Minimum wage still doesn’t buy a living

Brooke van Velden. PHOTO: GETTY IMAGES
Brooke van Velden. PHOTO: GETTY IMAGES
Cost of living pressures were a major issue for the National Party during last year’s election campaign.

But one proposed solution — tax cuts — will give relief mainly to those on middle to high incomes. That disregard of the poor is reflected in the government’s setting of the minimum wage.

The Ministry of Business, Innovation & Employment advised a 4% increase would balance the objectives of the minimum wage.

Workplace Relations and Safety Minister Brooke van Velden, deputy leader of Act New Zealand, proposed 1.3%.

The government decided that on April 1 (no joke) the minimum wage will lift 2% from $22.70 to $23.15 an hour.

Council of Trade Unions economist Craig Renney said the increase was so parsimonious, compared with inflation, he initially thought it was a typo — the difference between the 2% rise and an increase that matched inflation would be $1274 a year.

That’s $24.50 a week. National’s proposed tax relief for minimum wage workers is $2.15 a week, so if the tax cuts go ahead as proposed a fulltime worker on the minimum wage could be $22.35 a week worse off in buying power than a year ago. That won’t help meet the increased cost of living.

Ms van Velden said the increase was "cautious" and the government wanted to strike the right balance between protecting the incomes of the lowest-paid workers and encouraging employment.

She hasn’t done her homework. In 2021, research by economic think-tank NZIER showed that increasing the minimum wage didn’t hurt small businesses and had no significant impact on employment. It estimated that boosting it to $25 an hour (25% up from the then $20 an hour) still wouldn’t seriously impact businesses or job creation.

She also said the minimum wage was one of the most generous in the OECD, in comparison with the median wage, having increased to 72% of the median wage in June last year.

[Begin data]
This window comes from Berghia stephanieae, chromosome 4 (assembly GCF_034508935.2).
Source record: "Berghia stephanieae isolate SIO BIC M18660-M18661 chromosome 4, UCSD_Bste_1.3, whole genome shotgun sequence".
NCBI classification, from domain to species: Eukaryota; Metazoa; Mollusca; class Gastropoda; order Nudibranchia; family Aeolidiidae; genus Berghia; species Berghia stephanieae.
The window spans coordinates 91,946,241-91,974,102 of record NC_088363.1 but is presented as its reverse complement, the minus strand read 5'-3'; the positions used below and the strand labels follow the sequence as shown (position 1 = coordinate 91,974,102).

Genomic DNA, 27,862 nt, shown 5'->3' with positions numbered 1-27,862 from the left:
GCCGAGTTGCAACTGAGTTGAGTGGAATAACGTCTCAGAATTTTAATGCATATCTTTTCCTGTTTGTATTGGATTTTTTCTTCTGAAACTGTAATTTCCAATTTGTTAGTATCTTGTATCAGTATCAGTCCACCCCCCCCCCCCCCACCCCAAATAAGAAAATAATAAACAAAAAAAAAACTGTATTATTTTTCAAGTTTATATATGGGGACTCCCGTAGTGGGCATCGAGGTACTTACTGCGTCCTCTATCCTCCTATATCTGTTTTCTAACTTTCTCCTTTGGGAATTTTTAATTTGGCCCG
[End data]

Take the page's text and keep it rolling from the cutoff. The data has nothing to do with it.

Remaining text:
That comparison is meaningless — it just underlines New Zealand’s low-wage economy (with its associated low productivity).

And it disregards the purpose of earning an income to be able to afford to live. That imperative invites comparison of the minimum wage with the living wage, set last September at $26 an hour, and described on the Living Wage Movement website as "the income necessary to provide workers and their families with the basic necessities of life".

"A living wage enables workers to live with dignity and to participate as active citizens in society ... it must also be sufficient for families with children.

"That’s why the living wage is calculated to support the needs of two adults and two children on 1.5 incomes."

Is it morally defensible for a business not to pay its employees enough to live on?

If it can’t survive without exploiting its workers that way, one might wonder whether it should survive, and its customers whether its ethical to choose to patronise it.

Bringing the minimum wage up to the living wage this year would have meant a 14.53% increase: much less than the 25% which NZIER said, in 2021, wouldn’t seriously impact businesses or jobs.

The minimum wage should match the living wage.

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Honor McKellar. PHOTO: ODT FILES
Honor McKellar. PHOTO: ODT FILES
Honor McKellar, QSM, died on February 2, at the age of 103.

Born in Dunedin she graduated with arts and music bachelor degrees from the University of Otago, studied at the Royal Academy of Music in London, and in 1971 became Otago University’s first executant lecturer in singing.

She retired from that post in 1985, but continued to teach, both at the university and privately.

Dunedin-born opera singer Jonathan Lemalu, whom she taught privately when he was at Otago Boys’ High School, and at Otago University, where he studied law, said he wouldn’t have a singing career without her.

"She taught me to find joy in the singing, on and offstage, and in the practice room", he told the ODT in 2021.

What an epitaph!